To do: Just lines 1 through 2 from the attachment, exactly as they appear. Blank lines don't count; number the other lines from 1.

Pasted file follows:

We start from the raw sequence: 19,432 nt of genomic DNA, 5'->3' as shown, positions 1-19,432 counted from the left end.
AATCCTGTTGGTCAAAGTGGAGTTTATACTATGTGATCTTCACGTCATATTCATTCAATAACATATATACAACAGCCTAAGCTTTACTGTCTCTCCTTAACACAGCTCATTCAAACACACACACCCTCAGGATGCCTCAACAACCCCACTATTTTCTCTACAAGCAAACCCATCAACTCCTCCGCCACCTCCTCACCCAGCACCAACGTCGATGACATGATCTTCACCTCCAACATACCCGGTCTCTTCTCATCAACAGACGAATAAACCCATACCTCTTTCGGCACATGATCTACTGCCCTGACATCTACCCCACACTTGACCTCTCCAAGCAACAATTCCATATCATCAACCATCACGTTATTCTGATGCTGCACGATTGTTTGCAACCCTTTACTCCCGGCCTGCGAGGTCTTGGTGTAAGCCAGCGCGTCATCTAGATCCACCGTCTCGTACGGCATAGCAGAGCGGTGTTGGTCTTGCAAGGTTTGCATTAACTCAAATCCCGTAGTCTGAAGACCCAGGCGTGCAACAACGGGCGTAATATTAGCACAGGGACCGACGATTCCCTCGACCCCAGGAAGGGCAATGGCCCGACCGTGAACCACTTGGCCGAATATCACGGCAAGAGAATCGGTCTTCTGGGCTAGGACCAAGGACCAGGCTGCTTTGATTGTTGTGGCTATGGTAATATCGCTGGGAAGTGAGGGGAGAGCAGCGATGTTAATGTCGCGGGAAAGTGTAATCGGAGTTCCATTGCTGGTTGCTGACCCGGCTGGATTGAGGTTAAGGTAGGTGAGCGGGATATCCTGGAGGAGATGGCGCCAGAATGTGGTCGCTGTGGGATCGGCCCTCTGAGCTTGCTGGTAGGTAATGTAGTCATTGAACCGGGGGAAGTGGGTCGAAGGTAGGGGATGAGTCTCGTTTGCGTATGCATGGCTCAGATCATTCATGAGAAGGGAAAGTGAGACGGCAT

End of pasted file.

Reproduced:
We start from the raw sequence: 19,432 nt of genomic DNA, 5'->3' as shown, positions 1-19,432 counted from the left end.
AATCCTGTTGGTCAAAGTGGAGTTTATACTATGTGATCTTCACGTCATATTCATTCAATAACATATATACAACAGCCTAAGCTTTACTGTCTCTCCTTAACACAGCTCATTCAAACACACACACCCTCAGGATGCCTCAACAACCCCACTATTTTCTCTACAAGCAAACCCATCAACTCCTCCGCCACCTCCTCACCCAGCACCAACGTCGATGACATGATCTTCACCTCCAACATACCCGGTCTCTTCTCATCAACAGACGAATAAACCCATACCTCTTTCGGCACATGATCTACTGCCCTGACATCTACCCCACACTTGACCTCTCCAAGCAACAATTCCATATCATCAACCATCACGTTATTCTGATGCTGCACGATTGTTTGCAACCCTTTACTCCCGGCCTGCGAGGTCTTGGTGTAAGCCAGCGCGTCATCTAGATCCACCGTCTCGTACGGCATAGCAGAGCGGTGTTGGTCTTGCAAGGTTTGCATTAACTCAAATCCCGTAGTCTGAAGACCCAGGCGTGCAACAACGGGCGTAATATTAGCACAGGGACCGACGATTCCCTCGACCCCAGGAAGGGCAATGGCCCGACCGTGAACCACTTGGCCGAATATCACGGCAAGAGAATCGGTCTTCTGGGCTAGGACCAAGGACCAGGCTGCTTTGATTGTTGTGGCTATGGTAATATCGCTGGGAAGTGAGGGGAGAGCAGCGATGTTAATGTCGCGGGAAAGTGTAATCGGAGTTCCATTGCTGGTTGCTGACCCGGCTGGATTGAGGTTAAGGTAGGTGAGCGGGATATCCTGGAGGAGATGGCGCCAGAATGTGGTCGCTGTGGGATCGGCCCTCTGAGCTTGCTGGTAGGTAATGTAGTCATTGAACCGGGGGAAGTGGGTCGAAGGTAGGGGATGAGTCTCGTTTGCGTATGCATGGCTCAGATCATTCATGAGAAGGGAAAGTGAGACGGCAT